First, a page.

St. Paul apartment building to be rehabbed, given historic status

  • Article by: DON JACOBSON , Special to the Star Tribune
  • Updated: August 15, 2013 - 7:25 PM

If all goes as hoped, an 1890s building in St. Paul’s Dayton’s Bluff neighborhood will again be habitable – and as handsome as ever.

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The Euclid Flats property in St. Paul has a long history and a great setting. Sand Companies Inc. hopes to convert it into a 12-unit residential complex.

Photo: Richard Tsong-Taatarii • rtsong-taatarii@startribune.com,

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When they were built in the 1890s, the Euclid Flats apartments in St. Paul’s Dayton’s Bluff neighborhood catered to bachelor banking executives who worked in nearby downtown.

After World War II, the imposing Richardsonian Romanesque-style apartments were home to returning veterans and their young families.

By the 1980s, the flats had become a poorly managed “problem property” rife with drug dealing at a spot right across the street from an elementary school.

Now, the vacant, city-owned building at 234-238 Bates Avenue is a candidate for a $1.2 million restoration by a developer with a strong track record for rescuing historic properties.

After sifting through three proposals from would-be rehabbers, city and neighborhood officials this week chose a pitch by Waite Park, Minn.-based Sand Companies Inc. (SCI) to transform the Euclid Flats into 12 units of quality affordable housing.

The St. Paul City Council, acting as the city’s Housing and Redevelopment Authority, on Wednesday approved the company’s designation as tentative redeveloper, giving it until May 30, 2014, to secure national historic status for the apartments and thus enable financing through the sale of historic preservation tax credits.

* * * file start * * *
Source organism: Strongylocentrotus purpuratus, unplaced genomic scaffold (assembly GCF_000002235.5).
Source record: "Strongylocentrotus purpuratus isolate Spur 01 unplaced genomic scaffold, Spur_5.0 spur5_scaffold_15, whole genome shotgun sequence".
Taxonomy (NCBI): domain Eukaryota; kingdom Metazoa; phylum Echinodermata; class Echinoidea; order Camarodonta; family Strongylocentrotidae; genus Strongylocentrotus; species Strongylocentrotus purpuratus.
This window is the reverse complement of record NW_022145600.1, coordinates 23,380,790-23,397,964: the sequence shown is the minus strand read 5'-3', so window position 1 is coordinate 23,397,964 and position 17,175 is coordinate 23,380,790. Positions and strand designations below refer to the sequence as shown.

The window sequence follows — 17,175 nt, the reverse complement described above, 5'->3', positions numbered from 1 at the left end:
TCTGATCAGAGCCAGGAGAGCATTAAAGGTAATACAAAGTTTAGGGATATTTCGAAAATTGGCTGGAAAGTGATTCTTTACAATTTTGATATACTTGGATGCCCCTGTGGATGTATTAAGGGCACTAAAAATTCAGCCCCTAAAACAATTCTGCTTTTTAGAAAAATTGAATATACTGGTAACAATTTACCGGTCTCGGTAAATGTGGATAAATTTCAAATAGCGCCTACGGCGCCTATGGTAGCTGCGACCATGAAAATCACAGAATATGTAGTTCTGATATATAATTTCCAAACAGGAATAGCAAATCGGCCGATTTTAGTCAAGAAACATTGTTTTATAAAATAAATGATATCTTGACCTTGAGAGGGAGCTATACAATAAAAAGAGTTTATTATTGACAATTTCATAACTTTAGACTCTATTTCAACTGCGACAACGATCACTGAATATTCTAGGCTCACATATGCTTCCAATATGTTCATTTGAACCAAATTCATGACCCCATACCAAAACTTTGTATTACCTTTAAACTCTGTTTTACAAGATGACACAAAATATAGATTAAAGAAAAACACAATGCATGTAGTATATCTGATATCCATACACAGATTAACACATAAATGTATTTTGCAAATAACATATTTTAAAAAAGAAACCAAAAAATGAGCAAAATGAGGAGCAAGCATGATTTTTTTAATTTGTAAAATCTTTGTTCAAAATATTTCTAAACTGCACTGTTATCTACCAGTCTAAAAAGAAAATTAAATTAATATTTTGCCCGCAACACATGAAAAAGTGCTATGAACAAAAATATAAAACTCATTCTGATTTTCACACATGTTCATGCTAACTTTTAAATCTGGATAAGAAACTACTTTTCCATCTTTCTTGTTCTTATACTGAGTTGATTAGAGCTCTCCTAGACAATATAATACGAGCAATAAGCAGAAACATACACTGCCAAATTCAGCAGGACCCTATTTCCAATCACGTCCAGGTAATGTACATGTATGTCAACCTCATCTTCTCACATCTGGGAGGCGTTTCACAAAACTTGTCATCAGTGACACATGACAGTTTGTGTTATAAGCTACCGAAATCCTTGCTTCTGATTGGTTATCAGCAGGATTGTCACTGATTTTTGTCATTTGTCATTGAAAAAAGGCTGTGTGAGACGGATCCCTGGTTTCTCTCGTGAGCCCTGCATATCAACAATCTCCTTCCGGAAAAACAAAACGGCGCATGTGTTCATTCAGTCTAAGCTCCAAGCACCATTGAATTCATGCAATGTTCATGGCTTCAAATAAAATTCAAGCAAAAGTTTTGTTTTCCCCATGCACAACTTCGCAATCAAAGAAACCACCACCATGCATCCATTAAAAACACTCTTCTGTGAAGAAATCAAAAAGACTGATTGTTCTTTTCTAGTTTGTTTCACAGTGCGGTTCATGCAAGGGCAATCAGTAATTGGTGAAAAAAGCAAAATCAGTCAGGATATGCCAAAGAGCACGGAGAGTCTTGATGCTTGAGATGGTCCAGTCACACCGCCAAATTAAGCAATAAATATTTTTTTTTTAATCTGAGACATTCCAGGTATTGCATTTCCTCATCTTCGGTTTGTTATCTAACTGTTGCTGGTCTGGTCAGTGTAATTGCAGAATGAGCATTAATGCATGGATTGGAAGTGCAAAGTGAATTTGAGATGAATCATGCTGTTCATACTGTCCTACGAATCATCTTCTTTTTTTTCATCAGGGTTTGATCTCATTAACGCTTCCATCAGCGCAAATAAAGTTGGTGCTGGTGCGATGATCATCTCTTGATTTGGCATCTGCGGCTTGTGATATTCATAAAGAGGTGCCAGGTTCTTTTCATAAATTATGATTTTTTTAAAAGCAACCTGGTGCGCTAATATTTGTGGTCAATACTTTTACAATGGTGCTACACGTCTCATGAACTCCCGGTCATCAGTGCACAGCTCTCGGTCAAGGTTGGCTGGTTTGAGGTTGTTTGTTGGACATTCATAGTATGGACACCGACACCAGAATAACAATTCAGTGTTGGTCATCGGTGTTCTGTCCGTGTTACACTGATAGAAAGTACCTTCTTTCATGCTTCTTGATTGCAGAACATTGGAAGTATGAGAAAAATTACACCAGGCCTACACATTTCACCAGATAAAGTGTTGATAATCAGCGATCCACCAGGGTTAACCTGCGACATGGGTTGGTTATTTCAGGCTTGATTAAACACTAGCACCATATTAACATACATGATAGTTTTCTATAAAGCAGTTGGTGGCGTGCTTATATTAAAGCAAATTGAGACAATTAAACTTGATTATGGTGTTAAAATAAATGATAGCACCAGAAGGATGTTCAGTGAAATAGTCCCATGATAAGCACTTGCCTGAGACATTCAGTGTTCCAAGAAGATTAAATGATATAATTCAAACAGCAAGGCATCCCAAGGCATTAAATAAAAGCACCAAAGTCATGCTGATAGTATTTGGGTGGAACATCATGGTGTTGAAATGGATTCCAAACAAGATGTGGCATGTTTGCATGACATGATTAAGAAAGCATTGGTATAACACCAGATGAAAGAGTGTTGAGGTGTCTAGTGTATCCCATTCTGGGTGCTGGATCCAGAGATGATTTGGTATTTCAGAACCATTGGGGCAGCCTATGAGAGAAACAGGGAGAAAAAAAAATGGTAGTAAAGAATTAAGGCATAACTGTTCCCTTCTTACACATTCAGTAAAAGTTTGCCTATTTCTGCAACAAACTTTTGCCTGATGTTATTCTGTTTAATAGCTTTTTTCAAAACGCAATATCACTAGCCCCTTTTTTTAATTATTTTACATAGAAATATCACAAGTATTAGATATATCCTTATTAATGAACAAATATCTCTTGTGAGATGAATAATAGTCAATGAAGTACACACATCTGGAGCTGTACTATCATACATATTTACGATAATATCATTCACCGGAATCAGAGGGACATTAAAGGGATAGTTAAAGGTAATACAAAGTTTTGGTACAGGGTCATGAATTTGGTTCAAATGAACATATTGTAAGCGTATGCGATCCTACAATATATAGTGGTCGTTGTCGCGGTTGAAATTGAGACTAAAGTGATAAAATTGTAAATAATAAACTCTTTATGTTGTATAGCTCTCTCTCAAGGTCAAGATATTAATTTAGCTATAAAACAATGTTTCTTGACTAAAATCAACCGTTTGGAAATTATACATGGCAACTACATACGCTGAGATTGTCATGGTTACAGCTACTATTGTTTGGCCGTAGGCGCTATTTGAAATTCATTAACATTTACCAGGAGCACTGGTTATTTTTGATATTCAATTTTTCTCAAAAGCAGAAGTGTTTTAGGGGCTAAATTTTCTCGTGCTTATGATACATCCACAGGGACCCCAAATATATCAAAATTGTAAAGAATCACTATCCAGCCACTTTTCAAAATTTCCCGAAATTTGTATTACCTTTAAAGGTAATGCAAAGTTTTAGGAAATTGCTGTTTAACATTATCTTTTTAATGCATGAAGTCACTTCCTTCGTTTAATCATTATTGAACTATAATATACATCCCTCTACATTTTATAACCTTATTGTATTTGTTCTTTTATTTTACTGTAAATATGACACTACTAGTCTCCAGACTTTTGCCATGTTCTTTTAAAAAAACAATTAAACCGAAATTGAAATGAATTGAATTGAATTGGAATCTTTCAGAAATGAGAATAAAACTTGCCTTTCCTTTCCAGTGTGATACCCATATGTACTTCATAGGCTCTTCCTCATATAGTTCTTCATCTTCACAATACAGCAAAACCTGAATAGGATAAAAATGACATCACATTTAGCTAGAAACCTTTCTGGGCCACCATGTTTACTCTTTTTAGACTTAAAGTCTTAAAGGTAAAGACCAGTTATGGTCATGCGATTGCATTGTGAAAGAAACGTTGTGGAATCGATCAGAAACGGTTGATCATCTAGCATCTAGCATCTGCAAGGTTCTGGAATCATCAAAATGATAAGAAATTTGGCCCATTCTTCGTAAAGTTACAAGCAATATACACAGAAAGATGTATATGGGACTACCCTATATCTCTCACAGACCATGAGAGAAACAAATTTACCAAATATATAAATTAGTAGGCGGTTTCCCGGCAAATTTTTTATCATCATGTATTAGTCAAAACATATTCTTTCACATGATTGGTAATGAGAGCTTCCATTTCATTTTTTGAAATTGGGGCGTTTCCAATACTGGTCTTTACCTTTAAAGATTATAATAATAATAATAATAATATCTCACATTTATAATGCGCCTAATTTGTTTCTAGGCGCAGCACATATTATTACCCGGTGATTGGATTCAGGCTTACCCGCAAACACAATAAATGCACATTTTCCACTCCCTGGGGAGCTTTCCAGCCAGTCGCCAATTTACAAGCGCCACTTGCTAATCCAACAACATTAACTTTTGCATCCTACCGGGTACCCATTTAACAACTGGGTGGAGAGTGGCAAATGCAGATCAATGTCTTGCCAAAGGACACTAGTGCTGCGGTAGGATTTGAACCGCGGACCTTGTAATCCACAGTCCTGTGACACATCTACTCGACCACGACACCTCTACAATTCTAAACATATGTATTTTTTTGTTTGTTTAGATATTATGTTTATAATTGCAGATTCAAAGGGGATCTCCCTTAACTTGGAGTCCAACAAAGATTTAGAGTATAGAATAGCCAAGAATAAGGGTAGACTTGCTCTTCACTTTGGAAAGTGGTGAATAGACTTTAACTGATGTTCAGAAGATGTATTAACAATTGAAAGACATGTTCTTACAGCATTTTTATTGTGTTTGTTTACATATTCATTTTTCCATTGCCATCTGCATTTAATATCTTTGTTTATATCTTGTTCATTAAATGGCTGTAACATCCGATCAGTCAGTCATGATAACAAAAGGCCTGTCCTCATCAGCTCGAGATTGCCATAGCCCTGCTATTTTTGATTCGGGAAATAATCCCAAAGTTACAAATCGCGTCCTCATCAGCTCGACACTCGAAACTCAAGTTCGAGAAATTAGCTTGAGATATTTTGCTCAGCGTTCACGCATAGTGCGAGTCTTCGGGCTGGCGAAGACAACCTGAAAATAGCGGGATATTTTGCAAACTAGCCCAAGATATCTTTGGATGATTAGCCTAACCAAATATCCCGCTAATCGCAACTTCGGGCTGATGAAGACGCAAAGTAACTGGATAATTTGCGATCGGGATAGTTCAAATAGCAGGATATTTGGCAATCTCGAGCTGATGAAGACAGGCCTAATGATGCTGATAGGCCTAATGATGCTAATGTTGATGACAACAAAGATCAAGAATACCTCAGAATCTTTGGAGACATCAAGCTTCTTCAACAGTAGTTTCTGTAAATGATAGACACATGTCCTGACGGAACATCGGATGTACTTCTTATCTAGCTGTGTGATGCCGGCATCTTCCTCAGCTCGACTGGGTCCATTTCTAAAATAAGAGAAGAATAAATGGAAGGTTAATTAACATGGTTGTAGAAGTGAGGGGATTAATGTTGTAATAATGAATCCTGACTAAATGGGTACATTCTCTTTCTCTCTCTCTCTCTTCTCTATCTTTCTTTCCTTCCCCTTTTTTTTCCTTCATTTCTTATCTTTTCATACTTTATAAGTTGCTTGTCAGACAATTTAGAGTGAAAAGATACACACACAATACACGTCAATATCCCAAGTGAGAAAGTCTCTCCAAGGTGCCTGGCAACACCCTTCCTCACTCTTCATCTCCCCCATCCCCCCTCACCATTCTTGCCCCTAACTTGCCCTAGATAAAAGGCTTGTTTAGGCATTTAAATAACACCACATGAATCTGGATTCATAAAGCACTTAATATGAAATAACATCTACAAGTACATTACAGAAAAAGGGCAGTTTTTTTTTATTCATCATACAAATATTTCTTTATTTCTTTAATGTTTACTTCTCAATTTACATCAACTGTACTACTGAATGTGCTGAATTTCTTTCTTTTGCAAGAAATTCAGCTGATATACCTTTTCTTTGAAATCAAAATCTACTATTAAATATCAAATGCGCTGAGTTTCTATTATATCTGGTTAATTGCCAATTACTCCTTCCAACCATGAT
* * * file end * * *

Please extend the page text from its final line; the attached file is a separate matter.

“One of the factors that went into choosing Sand Companies is their ability to work with historic properties and secure these credits,” said Jennifer Jordan of the St. Paul Department of Planning and Economic Development, who is managing the effort.

She cited SCI’s much-praised project transforming the 1929 moderne-style Minnesota Building — once a struggling downtown Class C office high-rise — into a now-full apartment block, accomplished after SCI landed it on the National Register of Historic Places in 2009.

“The Euclid Flats are already located in the Dayton’s Bluff Heritage Preservation District and are a rare example of a multifamily property within it,” she said.

Agreeing with that assessment was Carol Carey of the nonprofit Historic Saint Paul.

“It’s a beautiful masonry building,” said Carey, who is also a neighborhood resident. “Its construction and site placement is a testament to Dayton’s Bluff topography. One of the strengths of the neighborhood in the 1890s was the spectacular views of the Mississippi River Valley, and those same qualities are attracting investment today.”

The building, however, is also a poster child for the decline of the neighborhood’s fortunes in the postwar years. Before going into foreclosure and its acquisition by the city in 2011, the Euclid Flats were notorious for crime and poor upkeep.

“At one point years ago, that building housed 50 kids who were living in substandard conditions, many of whom were going to the school across the street,” said Jim Erchel, executive director of Dayton’s Bluff Neighborhood Housing Services.

Erchel, whose nonprofit has leveraged more than $12 million in housing reinvestment in the neighborhood, said the potential is there for a rehabbed complex to greatly aid his group’s efforts to anchor and stabilize the mixed-income area around Dayton’s Bluff Elementary.

Sand Companies CEO Jamie Thelen said he was drawn to the structure immediately when the HRA issued requests for proposals for its redevelopment in May.

“We like the fact that it’s in a historic district, and we like the architecture of the building [by Herman Kretz & Co.],” he said. “We’re interested in Dayton’s Bluff as a community. You’ve got the Mounds Theater nearby, as well as the Metropolitan State University.”

Rehabbing the building would be “fairly straightforward,” he said, with the exterior of the building still in good shape. The interior, meanwhile, will require extensive upgrades, including new heating and electrical systems.

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  • By the 1980s, the Euclid Flats building had become a poorly managed property that was home to drug dealing. It now stands vacant.

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